Connecticut Citizens Receive Earth Day Honors with Prestigious Regional EPA Environmental Award
Release Date: 04/22/2009
Contact Information: EPA Office of Public Affairs, (617) 918-1010
(Boston, Mass. - April 21, 2009) – Three Connecticut citizens, one community group, and two innovative government programs from the Nutmeg State will be honored on Earth Day in Boston’s Faneuil Hall as EPA presents its annual Environmental Merit Awards for 2009.
The merit awards, recognizing significant contributions to environmental awareness and problem solving, are a unique way that EPA can recognize individuals and groups that are making significant impacts on environmental quality in distinct ways.
Given out by EPA since 1970, the merit awards honor individuals and groups who have shown particular ingenuity and commitment in their efforts to preserve the region's environment. This year's competition drew 49 nominations from across New England.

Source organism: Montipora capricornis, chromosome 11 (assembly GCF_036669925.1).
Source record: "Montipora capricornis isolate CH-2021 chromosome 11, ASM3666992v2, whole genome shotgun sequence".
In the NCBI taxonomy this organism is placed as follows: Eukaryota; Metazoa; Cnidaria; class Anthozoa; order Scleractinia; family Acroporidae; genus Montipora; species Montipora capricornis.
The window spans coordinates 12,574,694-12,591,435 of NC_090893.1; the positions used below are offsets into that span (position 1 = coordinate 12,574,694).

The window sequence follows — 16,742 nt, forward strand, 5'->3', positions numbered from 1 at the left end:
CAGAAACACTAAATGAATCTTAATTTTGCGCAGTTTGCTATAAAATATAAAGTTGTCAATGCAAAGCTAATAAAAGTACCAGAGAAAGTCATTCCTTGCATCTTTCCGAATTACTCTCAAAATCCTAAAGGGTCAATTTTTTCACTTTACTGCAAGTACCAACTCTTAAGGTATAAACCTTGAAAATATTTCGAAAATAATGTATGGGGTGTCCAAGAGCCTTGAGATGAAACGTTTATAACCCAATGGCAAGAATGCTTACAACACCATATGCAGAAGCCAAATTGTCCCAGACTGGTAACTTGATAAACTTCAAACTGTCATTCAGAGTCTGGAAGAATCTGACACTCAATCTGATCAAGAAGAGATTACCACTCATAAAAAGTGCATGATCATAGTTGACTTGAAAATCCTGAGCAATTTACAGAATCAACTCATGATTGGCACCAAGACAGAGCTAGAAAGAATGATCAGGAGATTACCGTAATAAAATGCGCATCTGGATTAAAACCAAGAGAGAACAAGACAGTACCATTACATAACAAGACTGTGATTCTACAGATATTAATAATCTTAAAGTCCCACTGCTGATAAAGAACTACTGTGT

The winners from Connecticut were among 31 from across New England. Awards were given in the categories of individual; business (including professional organizations); local, state or federal government; and environmental, community, academia or nonprofit organization. Also, each year EPA may present lifetime achievement awards for individuals. The Environmental Merit Award Winners from Connecticut are:
Lifetime Achievement Environmental Merit Award: